Sliding Into A New Season

After a long winter, a Carroll softball team finally hits the field

April 11, 2005|By Laura Barnhardt | Laura Barnhardt,SUN STAFF

The sound of cheering starts in the parking lot of Mayeski Park.

It is 70 degrees and still sunny at 6 p.m. And after months of being cramped inside Carroll County school gyms that smell like sweat and floor wax, softball practice is on a real field tonight.

The dirt is slightly damp - ideal conditions for sliding into second base and standing up with the streak of dirt that shows it was worth the effort. A fly ball lands on turf that from a distance looks like green velvet.

Coach Eddie Beane - a wisecracking Massachusetts native who works on his playbook and lineups during lunch breaks - has his team stand in a line by the pitching mound. He shouts One! ... Two! ... Three! as he passes each girl, as if he's playing Duck, Duck, Goose.

The girls divide into groups to practice catching balls in the infield - the kind that sail past the pitcher and land just out of reach of the shortstop.

"Gloves out front, ladies," Coach Eddie shouts. "Nice fire," he says, complimenting their hustle. It comes out "firah."

Here in Winfield, just outside Sykesville, the thwack of the ball hitting the bat and the pleasant thump it makes against a worn leather glove are the sounds of spring. This is competitive fast-pitch softball for girls 10 years old and under.

The sport is best known for pitches served up windmill-style. Victoria Sobota, who at the moment is on the mound, begins with the ball out front - sort of a bowler's stance to start. Then, she winds her arm up and around and lets out an underhanded pitch that soars. The positioning looks cartoonish to the uninitiated, but these balls are delivered at speeds of about 40 mph.

Called the Maryland Stars, the league, run by veteran sports enthusiast Glen Warholic, has seven tournament teams for girls whose skills are beyond the average recreation-league level. Practice is two nights a week and on weekends. They are divided into teams by age.

The oldest group's players are 18 years old. The youngest player, Emily Speierman of Columbia, is 7.

Giggles erupt on first base. The team is in line - all wearing nearly identical shorts, T-shirts and sun visors - to practice stealing a base.

Coach Eddie - a 56-year-old father of three and project officer of federal homeless programs - is demonstrating the art of the diving back to first base. It's more like a belly flop.

Each player takes a turn mimicking the coach's graceless move. "Fingers out," he reminds them. "See how crocked my fingers are? This is from stealing second base 15 years ago."

"Fifteen?" Steve Burriss, an assistant coach, shouts from third base.

"OK, maybe 30 years," says Coach Eddie, who is fond of phrases such as "Whoa! Hot tomato!"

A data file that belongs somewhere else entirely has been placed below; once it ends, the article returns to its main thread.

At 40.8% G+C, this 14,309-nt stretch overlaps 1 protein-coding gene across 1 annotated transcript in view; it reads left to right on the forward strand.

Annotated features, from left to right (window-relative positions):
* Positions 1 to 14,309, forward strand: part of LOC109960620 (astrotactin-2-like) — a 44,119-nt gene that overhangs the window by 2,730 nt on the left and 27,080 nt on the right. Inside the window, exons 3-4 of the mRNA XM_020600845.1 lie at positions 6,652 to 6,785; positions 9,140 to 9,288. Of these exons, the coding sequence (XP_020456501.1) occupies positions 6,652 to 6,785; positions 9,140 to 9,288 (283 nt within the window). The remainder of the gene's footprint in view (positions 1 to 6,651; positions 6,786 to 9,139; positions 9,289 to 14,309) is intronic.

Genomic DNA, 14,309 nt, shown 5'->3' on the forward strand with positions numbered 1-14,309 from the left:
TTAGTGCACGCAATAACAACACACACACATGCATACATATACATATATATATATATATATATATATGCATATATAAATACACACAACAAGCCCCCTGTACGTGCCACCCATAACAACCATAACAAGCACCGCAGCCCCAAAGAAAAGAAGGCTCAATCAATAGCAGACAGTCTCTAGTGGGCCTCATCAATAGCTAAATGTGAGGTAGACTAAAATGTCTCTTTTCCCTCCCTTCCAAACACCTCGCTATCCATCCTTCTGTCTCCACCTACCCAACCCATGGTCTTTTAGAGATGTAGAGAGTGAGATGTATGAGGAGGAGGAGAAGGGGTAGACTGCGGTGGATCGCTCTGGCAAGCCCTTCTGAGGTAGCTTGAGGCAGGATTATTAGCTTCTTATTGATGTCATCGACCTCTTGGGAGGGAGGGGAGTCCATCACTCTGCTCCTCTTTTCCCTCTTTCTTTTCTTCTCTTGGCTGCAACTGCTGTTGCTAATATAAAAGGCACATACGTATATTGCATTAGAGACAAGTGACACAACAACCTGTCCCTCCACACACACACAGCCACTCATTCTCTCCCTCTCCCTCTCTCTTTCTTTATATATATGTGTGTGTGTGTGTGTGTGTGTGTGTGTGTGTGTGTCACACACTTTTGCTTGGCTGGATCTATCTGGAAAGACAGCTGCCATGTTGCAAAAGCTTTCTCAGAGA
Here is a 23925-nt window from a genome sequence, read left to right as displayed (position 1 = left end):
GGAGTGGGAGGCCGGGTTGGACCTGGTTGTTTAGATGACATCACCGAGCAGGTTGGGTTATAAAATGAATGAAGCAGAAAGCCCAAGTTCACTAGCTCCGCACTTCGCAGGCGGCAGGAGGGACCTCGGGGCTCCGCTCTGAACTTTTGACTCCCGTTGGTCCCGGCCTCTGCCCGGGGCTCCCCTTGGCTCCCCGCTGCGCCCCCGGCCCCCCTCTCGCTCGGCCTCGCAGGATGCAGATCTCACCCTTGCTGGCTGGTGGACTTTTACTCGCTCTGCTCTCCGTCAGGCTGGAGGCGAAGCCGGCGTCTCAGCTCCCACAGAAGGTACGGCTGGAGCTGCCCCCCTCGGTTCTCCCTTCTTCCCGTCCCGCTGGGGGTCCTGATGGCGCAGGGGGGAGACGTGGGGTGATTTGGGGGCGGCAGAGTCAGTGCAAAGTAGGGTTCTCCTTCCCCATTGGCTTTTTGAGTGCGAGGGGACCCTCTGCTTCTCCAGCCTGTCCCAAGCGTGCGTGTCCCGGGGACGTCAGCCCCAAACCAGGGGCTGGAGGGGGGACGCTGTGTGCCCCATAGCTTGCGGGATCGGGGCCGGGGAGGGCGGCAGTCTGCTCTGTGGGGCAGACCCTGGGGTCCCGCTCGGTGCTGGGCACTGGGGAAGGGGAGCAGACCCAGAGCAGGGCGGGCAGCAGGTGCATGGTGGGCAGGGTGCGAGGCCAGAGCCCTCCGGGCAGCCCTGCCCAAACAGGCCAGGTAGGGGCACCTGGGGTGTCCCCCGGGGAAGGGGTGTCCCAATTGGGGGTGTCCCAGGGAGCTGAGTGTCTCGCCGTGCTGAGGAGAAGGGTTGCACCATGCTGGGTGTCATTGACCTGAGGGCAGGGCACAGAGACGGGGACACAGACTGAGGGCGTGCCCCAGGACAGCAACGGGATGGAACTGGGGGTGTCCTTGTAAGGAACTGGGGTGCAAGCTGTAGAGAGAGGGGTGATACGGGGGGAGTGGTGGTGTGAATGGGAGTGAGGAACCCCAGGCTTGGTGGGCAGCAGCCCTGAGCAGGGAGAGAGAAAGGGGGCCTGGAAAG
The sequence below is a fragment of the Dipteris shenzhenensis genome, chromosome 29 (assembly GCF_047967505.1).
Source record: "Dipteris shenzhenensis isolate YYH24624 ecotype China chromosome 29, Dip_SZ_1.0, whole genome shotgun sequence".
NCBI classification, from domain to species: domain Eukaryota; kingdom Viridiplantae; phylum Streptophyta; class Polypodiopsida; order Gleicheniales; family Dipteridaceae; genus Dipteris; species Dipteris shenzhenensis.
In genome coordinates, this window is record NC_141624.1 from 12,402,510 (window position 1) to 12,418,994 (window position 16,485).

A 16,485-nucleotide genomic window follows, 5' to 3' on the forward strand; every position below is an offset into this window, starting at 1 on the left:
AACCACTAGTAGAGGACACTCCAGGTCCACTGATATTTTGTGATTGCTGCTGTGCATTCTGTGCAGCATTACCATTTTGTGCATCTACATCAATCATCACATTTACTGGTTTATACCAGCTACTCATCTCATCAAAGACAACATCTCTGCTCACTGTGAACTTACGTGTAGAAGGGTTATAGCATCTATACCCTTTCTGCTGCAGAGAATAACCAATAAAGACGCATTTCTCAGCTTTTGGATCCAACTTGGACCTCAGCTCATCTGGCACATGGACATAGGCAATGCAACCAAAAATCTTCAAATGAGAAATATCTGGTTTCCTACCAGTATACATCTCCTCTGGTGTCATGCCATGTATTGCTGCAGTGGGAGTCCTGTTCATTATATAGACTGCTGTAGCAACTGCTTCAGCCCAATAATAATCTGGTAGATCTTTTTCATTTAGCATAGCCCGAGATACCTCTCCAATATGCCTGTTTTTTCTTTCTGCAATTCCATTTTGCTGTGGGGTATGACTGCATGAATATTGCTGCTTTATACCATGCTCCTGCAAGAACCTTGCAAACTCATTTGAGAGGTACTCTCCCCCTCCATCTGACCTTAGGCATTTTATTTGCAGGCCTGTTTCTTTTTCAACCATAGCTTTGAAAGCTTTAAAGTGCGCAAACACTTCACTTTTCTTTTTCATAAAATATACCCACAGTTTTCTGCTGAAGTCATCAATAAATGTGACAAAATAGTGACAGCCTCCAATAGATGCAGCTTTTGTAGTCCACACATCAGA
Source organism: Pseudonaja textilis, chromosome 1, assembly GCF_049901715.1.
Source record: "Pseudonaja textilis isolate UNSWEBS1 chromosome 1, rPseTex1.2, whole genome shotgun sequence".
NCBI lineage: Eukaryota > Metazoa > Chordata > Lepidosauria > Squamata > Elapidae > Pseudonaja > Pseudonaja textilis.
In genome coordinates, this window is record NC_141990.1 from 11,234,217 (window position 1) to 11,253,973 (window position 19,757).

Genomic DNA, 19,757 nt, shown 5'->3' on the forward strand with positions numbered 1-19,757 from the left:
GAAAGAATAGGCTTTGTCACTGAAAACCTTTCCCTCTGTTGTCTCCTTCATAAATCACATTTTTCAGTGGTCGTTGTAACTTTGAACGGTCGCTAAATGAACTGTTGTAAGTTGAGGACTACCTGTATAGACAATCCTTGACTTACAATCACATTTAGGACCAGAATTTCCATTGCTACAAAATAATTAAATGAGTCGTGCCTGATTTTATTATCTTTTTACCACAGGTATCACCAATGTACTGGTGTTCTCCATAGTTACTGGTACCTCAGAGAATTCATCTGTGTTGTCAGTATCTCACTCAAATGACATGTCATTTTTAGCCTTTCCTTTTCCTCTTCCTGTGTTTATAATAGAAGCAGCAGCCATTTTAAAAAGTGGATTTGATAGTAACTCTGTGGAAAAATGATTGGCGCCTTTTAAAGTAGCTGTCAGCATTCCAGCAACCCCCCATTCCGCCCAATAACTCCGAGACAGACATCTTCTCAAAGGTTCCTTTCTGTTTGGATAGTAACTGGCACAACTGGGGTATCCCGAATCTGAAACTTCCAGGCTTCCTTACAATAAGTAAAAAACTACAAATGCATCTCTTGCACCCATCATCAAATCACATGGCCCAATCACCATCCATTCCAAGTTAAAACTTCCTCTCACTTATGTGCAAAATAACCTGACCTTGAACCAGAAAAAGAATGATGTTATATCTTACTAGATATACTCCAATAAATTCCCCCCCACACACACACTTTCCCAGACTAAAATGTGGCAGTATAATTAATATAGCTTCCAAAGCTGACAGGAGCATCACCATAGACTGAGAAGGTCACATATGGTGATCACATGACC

Lauren Stricker points her right foot off first base, but then changes her position. "You had it right the first time, brunette Lauren," Coach Eddie says.

On this team, there is also a "blond Lauren," Lauren Hicks, and several players nicknamed "Boo," including the coach's 9-year-old daughter, Megan.

One of them says, "I've got dirt in my shoes."

"That's a good thing," Coach Eddie tells her.

While pitchers take turns on the mound, the rest of the girls work on fielding and batting into a collapsible blue net that looks a little like a soccer goal.

Whack. Thwack. Crack. "Heads up!" someone shouts. A stray ball lands on the home-team bench, which is empty at the moment, except for a few lukewarm bottles of Evian and Gatorade.

Finally catcher Emily Franklin, a fourth-grader from Westminster, stands up and trots over to Coach Eddie to tell him that the straps on her shin guards are digging into the backs of her knees. Coach Eddie pulls a handkerchief from his pocket and places it between the buckle and her red skin. Then he adds, "I haven't even used it, really."

It's time for pushups. Coach Eddie tells blond Lauren that it's her turn to the lead the song - always sung to the tune of an Army marching chant. As they struggle to push themselves up from the mud, the other players join in:

Momma, Momma, can't you see

What fast-pitch softball's done to me.

My body aches, I need a rest,

but that's what it takes to be the best.

The sky is turning shades of pastel pink and melon. Monet couldn't have done better. The other practice fields are clearing out. Players are tossing batting helmets into piles and racing to waiting minivans and sport utility vehicles. The jungle gym near the parking lot - which just a few minutes ago was covered with wriggling, shrieking preschoolers - is empty now.

It is totally dark and nearly 8 p.m. before Coach Eddie is ready to stop drilling the fundamentals of softball into his ponytailed players. One more lap around the bases.

When they've finished sprinting, the coach stops "Boo" and feels her forehead for sweat. It's sufficiently damp.

Stumbling in the sulfur glow of a distant field light, the players make their way to the sidelines to be reminded of the season's first doubleheader. "I just want to thank you guys for your hard work tonight," Coach Eddie says. "That was super hitting tonight. We have more work to do, though. ... Practice hard. Be proud of who you are. Stars on three."

The girls huddle together, piling their hands on top of each others. In unison, they shout "Stars!" and throw out their arms in glee.

Baltimore Sun Articles
|
|
|
Please note the green-lined linked article text has been applied commercially without any involvement from our newsroom editors, reporters or any other editorial staff.